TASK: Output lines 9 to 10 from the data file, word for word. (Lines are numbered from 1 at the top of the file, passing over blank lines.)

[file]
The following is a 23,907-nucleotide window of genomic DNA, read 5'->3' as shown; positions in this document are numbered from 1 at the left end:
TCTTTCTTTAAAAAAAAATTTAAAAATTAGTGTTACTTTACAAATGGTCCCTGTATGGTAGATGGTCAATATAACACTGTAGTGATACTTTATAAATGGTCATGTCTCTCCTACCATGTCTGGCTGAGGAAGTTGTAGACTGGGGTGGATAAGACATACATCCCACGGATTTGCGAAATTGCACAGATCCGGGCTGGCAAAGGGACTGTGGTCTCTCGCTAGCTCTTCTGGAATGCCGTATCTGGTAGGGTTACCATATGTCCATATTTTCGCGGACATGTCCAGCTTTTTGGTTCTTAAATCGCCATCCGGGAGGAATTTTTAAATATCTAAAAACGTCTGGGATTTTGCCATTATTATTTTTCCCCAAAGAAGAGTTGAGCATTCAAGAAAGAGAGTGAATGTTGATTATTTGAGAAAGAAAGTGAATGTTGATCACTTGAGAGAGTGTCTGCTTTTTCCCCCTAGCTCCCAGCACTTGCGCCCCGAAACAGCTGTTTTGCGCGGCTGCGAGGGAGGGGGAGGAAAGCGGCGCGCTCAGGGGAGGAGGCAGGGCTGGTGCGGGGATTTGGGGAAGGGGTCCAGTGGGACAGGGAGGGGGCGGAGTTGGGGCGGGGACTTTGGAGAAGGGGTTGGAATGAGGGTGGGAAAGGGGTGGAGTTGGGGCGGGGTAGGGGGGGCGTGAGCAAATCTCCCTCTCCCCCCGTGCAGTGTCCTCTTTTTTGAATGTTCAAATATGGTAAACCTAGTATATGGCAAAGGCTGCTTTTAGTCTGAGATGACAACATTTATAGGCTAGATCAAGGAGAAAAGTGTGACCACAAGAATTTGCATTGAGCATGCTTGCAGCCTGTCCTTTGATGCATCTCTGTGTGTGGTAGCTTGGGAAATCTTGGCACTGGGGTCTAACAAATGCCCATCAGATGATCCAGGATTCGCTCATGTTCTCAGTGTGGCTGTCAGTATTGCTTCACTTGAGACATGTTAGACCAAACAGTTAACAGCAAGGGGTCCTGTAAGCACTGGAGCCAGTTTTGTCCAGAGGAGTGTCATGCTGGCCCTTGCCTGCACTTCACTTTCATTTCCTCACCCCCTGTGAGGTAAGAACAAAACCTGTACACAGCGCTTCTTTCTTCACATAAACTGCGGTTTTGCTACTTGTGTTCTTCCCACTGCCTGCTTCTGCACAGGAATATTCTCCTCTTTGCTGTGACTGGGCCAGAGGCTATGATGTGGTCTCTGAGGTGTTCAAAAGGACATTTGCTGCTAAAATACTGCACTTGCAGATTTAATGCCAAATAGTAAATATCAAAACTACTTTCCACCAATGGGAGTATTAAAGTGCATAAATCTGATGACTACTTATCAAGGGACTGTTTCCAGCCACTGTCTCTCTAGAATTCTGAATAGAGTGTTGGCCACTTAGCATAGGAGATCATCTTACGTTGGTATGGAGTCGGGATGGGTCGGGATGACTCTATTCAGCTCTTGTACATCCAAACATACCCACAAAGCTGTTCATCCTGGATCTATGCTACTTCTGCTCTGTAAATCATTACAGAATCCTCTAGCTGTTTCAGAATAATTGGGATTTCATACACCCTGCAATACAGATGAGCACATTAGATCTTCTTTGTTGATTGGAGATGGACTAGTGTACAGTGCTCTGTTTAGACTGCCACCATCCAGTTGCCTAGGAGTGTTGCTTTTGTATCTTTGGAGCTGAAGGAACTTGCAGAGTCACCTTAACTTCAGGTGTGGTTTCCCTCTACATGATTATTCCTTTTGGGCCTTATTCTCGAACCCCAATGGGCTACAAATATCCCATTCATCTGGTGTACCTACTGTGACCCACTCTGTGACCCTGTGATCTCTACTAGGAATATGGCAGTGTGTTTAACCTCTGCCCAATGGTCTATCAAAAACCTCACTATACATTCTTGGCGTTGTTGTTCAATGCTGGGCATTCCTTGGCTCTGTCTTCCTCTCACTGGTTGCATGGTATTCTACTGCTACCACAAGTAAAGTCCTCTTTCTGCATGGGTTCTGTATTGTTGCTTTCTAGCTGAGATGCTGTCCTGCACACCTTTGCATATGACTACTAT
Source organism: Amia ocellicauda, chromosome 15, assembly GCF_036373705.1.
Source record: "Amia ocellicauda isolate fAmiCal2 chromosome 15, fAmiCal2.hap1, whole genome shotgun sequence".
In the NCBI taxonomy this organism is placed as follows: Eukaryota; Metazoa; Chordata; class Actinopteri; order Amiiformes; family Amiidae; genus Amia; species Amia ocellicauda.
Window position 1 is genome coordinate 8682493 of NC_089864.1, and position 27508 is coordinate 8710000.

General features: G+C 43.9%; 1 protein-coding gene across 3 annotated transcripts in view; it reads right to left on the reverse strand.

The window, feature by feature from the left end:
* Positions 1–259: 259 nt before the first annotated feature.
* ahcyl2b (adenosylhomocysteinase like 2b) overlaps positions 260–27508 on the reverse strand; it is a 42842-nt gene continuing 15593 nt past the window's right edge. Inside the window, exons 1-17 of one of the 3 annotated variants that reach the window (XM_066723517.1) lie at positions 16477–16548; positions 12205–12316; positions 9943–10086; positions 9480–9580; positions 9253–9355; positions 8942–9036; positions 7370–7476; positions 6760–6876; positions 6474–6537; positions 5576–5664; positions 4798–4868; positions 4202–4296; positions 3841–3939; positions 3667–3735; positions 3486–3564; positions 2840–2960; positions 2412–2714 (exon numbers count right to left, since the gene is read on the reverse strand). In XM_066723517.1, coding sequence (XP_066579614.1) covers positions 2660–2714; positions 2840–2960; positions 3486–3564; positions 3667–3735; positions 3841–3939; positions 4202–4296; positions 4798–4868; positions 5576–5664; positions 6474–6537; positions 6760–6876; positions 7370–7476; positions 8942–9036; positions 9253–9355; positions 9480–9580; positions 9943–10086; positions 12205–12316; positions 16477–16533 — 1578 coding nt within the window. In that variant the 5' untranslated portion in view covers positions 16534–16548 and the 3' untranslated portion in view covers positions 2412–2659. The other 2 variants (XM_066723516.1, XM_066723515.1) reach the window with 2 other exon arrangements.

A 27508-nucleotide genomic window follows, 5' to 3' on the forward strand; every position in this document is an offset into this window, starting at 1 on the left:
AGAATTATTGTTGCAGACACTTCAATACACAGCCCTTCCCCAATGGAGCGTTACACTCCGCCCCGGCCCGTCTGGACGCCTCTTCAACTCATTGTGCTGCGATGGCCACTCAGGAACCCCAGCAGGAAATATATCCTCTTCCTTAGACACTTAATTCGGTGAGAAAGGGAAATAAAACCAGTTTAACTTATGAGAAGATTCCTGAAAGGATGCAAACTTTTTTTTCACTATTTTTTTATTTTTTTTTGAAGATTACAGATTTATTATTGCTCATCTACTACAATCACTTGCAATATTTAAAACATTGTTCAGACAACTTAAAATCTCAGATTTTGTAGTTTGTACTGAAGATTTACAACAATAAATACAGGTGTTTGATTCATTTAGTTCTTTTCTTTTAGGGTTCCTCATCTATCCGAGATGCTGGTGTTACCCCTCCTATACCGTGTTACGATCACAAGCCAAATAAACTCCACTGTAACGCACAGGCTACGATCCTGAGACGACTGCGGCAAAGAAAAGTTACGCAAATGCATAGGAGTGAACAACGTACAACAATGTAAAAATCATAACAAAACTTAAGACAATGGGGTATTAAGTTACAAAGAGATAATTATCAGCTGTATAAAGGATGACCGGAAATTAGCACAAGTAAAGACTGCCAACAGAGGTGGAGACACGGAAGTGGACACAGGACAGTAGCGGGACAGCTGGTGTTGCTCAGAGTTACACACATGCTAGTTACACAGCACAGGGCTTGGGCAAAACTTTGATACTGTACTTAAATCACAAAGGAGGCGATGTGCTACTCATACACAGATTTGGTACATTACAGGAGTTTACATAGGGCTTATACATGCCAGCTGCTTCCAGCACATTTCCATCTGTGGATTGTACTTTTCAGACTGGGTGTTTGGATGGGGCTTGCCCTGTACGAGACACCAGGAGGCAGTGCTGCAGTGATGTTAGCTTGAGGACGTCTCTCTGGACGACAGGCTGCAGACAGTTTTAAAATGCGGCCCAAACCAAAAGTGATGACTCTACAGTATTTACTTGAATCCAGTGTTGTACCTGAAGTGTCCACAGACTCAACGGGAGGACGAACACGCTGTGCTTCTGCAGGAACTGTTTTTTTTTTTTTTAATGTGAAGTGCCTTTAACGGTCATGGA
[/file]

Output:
* Positions 1–259: 259 nt before the first annotated feature.
* ahcyl2b (adenosylhomocysteinase like 2b) overlaps positions 260–27508 on the reverse strand; it is a 42842-nt gene continuing 15593 nt past the window's right edge. Inside the window, exons 1-17 of one of the 3 annotated variants that reach the window (XM_066723517.1) lie at positions 16477–16548; positions 12205–12316; positions 9943–10086; positions 9480–9580; positions 9253–9355; positions 8942–9036; positions 7370–7476; positions 6760–6876; positions 6474–6537; positions 5576–5664; positions 4798–4868; positions 4202–4296; positions 3841–3939; positions 3667–3735; positions 3486–3564; positions 2840–2960; positions 2412–2714 (exon numbers count right to left, since the gene is read on the reverse strand). In XM_066723517.1, coding sequence (XP_066579614.1) covers positions 2660–2714; positions 2840–2960; positions 3486–3564; positions 3667–3735; positions 3841–3939; positions 4202–4296; positions 4798–4868; positions 5576–5664; positions 6474–6537; positions 6760–6876; positions 7370–7476; positions 8942–9036; positions 9253–9355; positions 9480–9580; positions 9943–10086; positions 12205–12316; positions 16477–16533 — 1578 coding nt within the window. In that variant the 5' untranslated portion in view covers positions 16534–16548 and the 3' untranslated portion in view covers positions 2412–2659. The other 2 variants (XM_066723516.1, XM_066723515.1) reach the window with 2 other exon arrangements.